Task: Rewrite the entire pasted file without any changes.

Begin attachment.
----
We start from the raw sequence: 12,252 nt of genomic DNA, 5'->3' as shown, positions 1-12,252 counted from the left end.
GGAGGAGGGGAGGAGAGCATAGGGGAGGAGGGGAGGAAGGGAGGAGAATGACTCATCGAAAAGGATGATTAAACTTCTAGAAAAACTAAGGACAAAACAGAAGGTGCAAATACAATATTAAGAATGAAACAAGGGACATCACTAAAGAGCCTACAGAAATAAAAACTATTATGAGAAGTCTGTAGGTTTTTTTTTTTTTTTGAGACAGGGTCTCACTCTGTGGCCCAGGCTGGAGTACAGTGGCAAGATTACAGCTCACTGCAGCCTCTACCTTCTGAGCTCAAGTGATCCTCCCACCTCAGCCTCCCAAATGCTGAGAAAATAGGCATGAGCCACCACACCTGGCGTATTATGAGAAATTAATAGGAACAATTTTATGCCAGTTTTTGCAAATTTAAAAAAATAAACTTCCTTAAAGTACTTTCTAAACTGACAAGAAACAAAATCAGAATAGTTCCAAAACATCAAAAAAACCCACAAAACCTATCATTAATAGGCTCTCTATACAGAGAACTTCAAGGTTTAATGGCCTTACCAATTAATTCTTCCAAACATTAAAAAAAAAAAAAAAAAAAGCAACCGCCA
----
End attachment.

We start from the raw sequence: 12,252 nt of genomic DNA, 5'->3' as shown, positions 1-12,252 counted from the left end.
GGAGGAGGGGAGGAGAGCATAGGGGAGGAGGGGAGGAAGGGAGGAGAATGACTCATCGAAAAGGATGATTAAACTTCTAGAAAAACTAAGGACAAAACAGAAGGTGCAAATACAATATTAAGAATGAAACAAGGGACATCACTAAAGAGCCTACAGAAATAAAAACTATTATGAGAAGTCTGTAGGTTTTTTTTTTTTTTTGAGACAGGGTCTCACTCTGTGGCCCAGGCTGGAGTACAGTGGCAAGATTACAGCTCACTGCAGCCTCTACCTTCTGAGCTCAAGTGATCCTCCCACCTCAGCCTCCCAAATGCTGAGAAAATAGGCATGAGCCACCACACCTGGCGTATTATGAGAAATTAATAGGAACAATTTTATGCCAGTTTTTGCAAATTTAAAAAAATAAACTTCCTTAAAGTACTTTCTAAACTGACAAGAAACAAAATCAGAATAGTTCCAAAACATCAAAAAAACCCACAAAACCTATCATTAATAGGCTCTCTATACAGAGAACTTCAAGGTTTAATGGCCTTACCAATTAATTCTTCCAAACATTAAAAAAAAAAAAAAAAAAAGCAACCGCCA